Two Years Later

by Anonymous

October 4, 2018

I really wanted a second child. I craved having another baby. As the oldest of 6 children, I entertained grand fantasies about giving my daughter siblings.


My first pregnancy after my daughter resulted in a molar pregnancy, but I wasn’t discouraged. When I got pregnant again about a year later, I was excited to learn that I could get genetic testing done at 10 weeks due to that pregnancy—I was ecstatic. To me, this only meant that I could learn the baby’s gender early. When the results were returned, I learned I was having a boy who had a 99% chance of having Trisomy 21.


I was devastated. My husband and I spent two weeks while we underwent CVS testing trying to decide what to do if the CVS confirmed the results. We read books, we talked about it with our family and close friends, we researched support groups. Ultimately, though, when the CVS confirmed the genetic testing, we decided to terminate the pregnancy. We considered the impact having a child with extreme special needs would have on our family, on our health as caregivers, on our daughter. We asked ourselves questions such as: Do we have the financial resources to support this child’s health? What would happen to him when he is an adult, and we die?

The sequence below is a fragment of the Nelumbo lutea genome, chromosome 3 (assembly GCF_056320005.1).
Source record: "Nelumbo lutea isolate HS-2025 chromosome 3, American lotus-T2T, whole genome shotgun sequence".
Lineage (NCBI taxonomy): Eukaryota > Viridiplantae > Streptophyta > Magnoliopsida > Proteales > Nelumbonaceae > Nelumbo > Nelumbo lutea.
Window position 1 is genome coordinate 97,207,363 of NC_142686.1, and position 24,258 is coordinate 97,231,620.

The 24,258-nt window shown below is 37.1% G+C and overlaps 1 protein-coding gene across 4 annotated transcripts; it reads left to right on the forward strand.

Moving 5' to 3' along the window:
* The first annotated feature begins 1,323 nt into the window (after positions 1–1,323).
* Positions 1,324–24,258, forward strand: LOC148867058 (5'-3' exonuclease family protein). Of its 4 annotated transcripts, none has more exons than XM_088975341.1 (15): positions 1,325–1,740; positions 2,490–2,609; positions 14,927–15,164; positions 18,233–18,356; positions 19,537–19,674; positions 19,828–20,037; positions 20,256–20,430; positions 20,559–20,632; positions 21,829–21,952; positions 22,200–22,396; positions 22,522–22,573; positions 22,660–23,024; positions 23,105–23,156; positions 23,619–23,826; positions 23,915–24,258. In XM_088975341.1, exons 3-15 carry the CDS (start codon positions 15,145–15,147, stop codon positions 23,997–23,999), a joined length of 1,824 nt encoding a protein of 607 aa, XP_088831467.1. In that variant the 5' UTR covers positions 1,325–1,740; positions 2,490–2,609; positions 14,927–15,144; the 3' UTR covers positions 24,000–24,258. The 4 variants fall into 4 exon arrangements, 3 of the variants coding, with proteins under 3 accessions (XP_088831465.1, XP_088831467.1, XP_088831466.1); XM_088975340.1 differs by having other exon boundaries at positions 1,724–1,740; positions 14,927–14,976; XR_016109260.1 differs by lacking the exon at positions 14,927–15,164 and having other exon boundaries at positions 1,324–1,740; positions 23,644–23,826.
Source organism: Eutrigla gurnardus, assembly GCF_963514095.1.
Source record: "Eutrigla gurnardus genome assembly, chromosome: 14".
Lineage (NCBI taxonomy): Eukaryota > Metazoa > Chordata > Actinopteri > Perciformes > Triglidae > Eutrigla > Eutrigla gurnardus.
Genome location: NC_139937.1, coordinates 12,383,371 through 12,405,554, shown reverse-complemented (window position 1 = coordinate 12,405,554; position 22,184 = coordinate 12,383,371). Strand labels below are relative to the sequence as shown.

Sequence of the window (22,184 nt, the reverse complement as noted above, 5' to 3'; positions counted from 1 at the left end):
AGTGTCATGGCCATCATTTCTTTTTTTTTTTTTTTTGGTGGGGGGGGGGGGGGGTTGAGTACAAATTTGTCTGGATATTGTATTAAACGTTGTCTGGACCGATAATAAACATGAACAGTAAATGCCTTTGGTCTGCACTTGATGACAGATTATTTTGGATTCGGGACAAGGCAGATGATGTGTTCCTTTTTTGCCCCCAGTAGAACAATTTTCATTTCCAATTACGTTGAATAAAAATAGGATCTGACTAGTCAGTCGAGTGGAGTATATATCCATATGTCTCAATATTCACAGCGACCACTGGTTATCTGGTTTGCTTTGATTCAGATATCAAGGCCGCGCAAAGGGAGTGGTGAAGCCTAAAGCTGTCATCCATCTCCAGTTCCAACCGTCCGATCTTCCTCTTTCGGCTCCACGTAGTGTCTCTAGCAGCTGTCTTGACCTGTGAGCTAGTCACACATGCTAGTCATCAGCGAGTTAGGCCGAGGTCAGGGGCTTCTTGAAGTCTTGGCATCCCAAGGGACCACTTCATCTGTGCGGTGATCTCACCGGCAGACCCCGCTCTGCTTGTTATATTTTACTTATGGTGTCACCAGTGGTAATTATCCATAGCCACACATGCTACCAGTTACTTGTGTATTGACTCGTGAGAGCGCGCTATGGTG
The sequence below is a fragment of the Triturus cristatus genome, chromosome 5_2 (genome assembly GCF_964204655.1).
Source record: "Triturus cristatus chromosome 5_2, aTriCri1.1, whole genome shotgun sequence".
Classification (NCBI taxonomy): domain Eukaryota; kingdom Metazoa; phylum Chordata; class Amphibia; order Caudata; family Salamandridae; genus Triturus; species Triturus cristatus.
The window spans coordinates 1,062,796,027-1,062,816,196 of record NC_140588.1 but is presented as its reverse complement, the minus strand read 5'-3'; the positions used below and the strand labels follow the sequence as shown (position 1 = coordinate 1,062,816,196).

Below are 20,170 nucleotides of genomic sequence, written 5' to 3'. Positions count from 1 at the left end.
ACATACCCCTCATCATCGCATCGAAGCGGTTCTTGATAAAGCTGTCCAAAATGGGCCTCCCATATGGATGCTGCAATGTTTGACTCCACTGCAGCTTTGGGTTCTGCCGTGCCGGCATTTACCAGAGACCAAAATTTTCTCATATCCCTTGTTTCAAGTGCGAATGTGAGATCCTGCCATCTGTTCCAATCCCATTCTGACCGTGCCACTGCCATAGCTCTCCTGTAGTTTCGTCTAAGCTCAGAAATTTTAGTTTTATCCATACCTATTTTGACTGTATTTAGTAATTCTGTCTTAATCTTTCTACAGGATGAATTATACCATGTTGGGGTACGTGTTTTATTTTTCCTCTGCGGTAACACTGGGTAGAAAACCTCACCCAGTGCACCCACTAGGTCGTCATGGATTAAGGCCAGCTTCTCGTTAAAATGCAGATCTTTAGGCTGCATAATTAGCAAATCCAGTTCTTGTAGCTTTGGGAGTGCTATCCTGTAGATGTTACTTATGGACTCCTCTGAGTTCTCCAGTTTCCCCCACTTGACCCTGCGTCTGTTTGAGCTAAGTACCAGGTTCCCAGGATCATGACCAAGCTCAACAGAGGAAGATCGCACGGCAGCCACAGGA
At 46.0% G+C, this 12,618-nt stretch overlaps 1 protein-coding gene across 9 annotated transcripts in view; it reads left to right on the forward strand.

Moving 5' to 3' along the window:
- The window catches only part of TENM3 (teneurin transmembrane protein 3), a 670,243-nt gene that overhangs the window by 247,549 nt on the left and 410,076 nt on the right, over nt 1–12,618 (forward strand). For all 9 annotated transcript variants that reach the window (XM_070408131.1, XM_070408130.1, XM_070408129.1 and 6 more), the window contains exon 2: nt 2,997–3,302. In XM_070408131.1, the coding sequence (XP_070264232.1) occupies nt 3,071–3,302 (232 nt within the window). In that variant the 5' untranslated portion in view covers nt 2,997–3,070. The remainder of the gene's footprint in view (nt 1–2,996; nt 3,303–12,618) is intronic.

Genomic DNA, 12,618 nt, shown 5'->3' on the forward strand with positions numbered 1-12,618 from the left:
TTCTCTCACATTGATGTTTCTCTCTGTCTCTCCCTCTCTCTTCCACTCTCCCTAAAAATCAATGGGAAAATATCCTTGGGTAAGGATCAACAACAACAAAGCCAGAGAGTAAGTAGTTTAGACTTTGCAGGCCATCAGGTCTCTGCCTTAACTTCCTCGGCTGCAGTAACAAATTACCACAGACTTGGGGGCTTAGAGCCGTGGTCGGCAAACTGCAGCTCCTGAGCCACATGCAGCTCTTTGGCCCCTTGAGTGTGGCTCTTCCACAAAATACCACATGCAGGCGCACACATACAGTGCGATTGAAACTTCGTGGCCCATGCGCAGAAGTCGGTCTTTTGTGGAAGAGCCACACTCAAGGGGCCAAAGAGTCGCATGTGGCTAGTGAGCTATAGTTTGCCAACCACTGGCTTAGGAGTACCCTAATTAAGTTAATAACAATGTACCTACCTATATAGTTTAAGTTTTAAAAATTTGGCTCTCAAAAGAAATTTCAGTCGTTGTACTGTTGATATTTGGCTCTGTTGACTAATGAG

I opted to go to Planned Parenthood because I worked for a Catholic school at the time, which didn’t permit abortions on their health insurance. A protestor stood outside the door holding a poster that read “Murder” as I walked in. The Planned Parenthood staff was lovely to me. The nurse practitioner asked if I wanted to see the baby one last time on an ultrasound, which I declined, and she must have detected the quiver in my voice because she put the ultrasound wand down and gave me a hug, telling me, “It will be okay.” The nurse who prepped me for the procedure saw I was having a hard time, and gave me a private waiting room. The doctor who performed my abortion held my hand afterwards as I sobbed. I threw up on the ride home.


When I told my OB that I felt guilt and shame about having an abortion, she asked me, “Why? Only you can know what is best for your family.” A few months later, my best friend gave me the book Shrill by Lindy West. Reflecting on my OB’s words and reading the chapter about the #shoutyourabortion movement helped me to overcome my negative feelings about my abortion.


It was the worst day of my life. It was the most difficult decision I ever had to make. But I do not regret it. October 25 will be the two year anniversary of my abortion. Not a day goes by where I do not think about it.


My next pregnancy ended in a miscarriage, and then I got pregnant with my second daughter, who is now five months old. I fulfilled my dream of giving my older daughter a sibling, however painful the journey was.


Thinking about my abortion still hurts—but I am immensely grateful that I had the privilege to make that choice and shape the family I have today.


Remember that our stories are ours to tell. We’d love to hear your story too!